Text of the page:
Many teens, college students, and their parents find themselves anxious to make the most of their summer experiences as the season approaches, wondering how to balance all the competing priorities. Enriching summer experiences are highly desirable on college applications and can make for excellent talking points while interviewing for that first job or internship. However, summer is also a time for young people to experience autonomy and independence, letting their personal curiosities lead them to action. Add in the expectations of family members and the very real need to relax, and eight weeks is nowhere near enough time to do it all.
There is no specific formula for how to best spend one’s precious time, but the goal should be to get clear on intentions, design a diverse mix of experiences to meet various goals, and be open-minded to the outcomes and lessons that can be learned.
Many young people spend their summers working at entry-level jobs where they can learn lessons in work ethic, power dynamics, and social responsibility, which can eventually shape their future careers. Some spend summers traveling abroad, which can open one’s eyes to complex world issues and provide confidence in future decision-making and career choices. Some experiences lead directly into a career path, as we have seen in our advisory work with teens, young adults, and families. One young woman attended a summer entrepreneurship program and created a pitch for a farming co-op app in a developing country. Having a curiosity around international development but no background in farming, she ended up loving it so much that she wrote her college essay on her experience and was accepted to one of the top universities for agricultural business. Another young man spent his summer watching how-to videos and building robots, eventually making a fully functioning one that he still has today as he completes his master’s degree in engineering.
While these sorts of experiences can be impressive to a college admissions officer and recruiters, the most important takeaways from any summer experience are to learn more about yourself, identify moments that spark passion, and recognize that each experience helps design your future. So, where to start? Here are some ideas of meaningful summer activities for young people:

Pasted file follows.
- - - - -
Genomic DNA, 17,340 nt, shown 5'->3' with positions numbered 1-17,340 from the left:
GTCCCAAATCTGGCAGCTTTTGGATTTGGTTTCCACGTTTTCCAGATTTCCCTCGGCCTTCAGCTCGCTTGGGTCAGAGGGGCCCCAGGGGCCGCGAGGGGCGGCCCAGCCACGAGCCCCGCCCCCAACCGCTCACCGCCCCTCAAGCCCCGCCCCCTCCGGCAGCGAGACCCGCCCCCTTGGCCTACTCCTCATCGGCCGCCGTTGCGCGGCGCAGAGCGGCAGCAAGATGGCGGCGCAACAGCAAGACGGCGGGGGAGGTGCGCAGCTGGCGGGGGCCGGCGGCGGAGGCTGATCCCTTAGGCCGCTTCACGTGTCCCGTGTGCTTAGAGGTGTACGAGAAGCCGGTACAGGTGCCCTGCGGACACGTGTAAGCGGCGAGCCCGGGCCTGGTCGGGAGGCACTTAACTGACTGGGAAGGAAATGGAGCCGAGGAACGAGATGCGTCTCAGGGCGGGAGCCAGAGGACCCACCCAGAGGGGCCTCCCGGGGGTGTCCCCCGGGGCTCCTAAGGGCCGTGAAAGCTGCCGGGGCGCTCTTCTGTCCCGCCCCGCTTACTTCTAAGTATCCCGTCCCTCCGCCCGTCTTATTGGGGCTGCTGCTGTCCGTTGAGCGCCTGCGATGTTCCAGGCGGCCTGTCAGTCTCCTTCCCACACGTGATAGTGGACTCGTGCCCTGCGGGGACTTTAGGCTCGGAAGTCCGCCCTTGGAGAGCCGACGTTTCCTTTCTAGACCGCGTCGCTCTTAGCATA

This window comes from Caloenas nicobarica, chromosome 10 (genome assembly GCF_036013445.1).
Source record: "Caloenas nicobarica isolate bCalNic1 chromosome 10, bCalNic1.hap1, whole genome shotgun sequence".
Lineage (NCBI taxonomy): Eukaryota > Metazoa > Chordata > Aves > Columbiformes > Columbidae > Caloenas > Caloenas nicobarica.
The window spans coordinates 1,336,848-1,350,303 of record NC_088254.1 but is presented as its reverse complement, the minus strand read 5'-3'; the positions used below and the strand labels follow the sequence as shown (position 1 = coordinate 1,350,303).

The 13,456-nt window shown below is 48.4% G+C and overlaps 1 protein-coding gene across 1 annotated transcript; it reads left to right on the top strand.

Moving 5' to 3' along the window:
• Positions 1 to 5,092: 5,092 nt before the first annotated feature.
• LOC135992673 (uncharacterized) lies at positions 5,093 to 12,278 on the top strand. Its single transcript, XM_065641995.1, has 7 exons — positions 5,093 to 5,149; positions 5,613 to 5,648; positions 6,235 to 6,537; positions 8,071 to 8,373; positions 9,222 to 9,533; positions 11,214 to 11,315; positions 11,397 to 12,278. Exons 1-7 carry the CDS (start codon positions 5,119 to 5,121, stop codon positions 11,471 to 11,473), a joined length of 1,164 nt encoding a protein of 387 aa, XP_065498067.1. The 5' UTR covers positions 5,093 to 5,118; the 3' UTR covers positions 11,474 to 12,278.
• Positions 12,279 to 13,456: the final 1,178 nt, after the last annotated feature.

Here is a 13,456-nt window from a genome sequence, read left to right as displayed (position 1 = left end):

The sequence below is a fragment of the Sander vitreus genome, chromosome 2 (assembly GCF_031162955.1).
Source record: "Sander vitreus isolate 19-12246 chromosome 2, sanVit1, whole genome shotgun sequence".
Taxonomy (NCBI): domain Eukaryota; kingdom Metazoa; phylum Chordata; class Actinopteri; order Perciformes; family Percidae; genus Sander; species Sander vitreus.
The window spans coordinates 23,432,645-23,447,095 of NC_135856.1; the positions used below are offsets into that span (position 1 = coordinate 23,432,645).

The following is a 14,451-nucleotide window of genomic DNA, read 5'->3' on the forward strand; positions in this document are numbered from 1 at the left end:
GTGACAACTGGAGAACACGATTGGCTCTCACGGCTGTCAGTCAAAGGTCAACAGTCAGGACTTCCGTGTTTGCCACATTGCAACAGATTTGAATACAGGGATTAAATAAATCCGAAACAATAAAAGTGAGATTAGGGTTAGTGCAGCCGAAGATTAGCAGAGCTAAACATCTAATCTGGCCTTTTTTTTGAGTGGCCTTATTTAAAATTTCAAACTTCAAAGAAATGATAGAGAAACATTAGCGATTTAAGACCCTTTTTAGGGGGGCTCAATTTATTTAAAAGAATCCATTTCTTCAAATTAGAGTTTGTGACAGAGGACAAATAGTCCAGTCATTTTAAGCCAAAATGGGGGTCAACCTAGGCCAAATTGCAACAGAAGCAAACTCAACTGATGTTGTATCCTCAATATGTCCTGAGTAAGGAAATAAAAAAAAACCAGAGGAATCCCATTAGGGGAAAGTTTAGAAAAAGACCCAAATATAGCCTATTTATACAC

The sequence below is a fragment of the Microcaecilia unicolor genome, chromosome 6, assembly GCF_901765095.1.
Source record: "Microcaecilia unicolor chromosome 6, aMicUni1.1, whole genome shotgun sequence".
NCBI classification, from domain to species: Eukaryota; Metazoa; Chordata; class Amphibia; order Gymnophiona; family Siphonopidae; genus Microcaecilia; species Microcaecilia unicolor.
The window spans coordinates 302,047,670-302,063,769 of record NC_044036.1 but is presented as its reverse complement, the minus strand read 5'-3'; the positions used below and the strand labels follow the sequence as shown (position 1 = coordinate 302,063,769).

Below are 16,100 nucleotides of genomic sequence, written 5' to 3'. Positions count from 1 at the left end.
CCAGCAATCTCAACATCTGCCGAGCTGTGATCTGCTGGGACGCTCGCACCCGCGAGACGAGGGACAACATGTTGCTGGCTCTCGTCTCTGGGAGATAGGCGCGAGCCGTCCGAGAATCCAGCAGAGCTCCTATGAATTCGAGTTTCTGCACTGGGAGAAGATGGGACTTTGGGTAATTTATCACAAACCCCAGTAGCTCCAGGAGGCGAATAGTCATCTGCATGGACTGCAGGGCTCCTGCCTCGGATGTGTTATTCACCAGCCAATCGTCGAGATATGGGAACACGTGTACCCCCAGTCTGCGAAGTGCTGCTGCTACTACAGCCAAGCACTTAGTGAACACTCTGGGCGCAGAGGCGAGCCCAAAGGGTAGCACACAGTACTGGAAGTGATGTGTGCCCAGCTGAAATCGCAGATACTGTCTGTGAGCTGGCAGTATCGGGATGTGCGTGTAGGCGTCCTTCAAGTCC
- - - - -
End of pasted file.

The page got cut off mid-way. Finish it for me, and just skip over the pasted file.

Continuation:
Summer jobs. Some of the best lessons in life are learned scooping ice cream, hosting at a restaurant, mowing lawns, or working at summer camps. These are viewed favorably with college admissions staff and hiring managers alike, as proof of dedication and work ethic. Also, you will be asked throughout your life no less than 500 times what your first job was, so don’t forget any funny stories to help add some color to your stories.
Camps and experiential programs. From wilderness survival to coding camp, there are summer learning experiences available for virtually every interest. Some are day camps, and others are multi-day overnight experiences, which can be particularly impactful. One example is Launch Generation by Cresset, a hybrid of a conference and a summer camp which exposes teens ages 14-18 to the concepts of entrepreneurship, personal finance, and leadership through experiential education. Participants leave with tangible products like a fully formed business pitch deck, but also with increased exposure to career paths, confidence in decision making, and a global network of friends and future business partners. For more inspiration on various topics, from camps to conferences, and tangible and intangible takeaways, check out Teen Life and Activity Hero.
Travel. Traveling as a family, with friends or siblings, or even solo, can be hugely impactful for young people. Very few experiences broaden one’s horizons like seeing the world. When young people push themselves out of their comfort zones, wonderful life lessons can be learned. Some lessons will become immediately apparent (quickly enough to include in a college essay); others will present themselves throughout their lives. Where There Be Dragons and Rustic Pathways are structured travel programs with great track records to consider.
Service learning. For young people, volunteering should be framed as service learning. Many young people will not often have specific expertise to share. Rather, their value is realized through assisting in small tasks and educating themselves on issues and the organizations they are supporting. Service learning often helps put personal challenges in perspective, but more importantly, opens new opportunities and motivation to address issues that have a broader societal or global impact. Idealist.org has a database of volunteer opportunities and internships abroad.
Enrichment can come in many forms for young adults. They can plant a garden, make a music video, start a business, or train to run a marathon. Whatever it is, young people should be encouraged to stay curious, open-minded, and excited about their summer experiences and life’s broader opportunities.
Whitney Webb is the Managing Director of Governance, Education, and Philanthropy at Cresset Capital and the founder of Launch Generation, experiential programs for teens focused on financial literacy, leadership, and entrepreneurship. She has been working to help educate families for almost a decade on topics such as personal finance, business, philanthropy, and personal and professional development.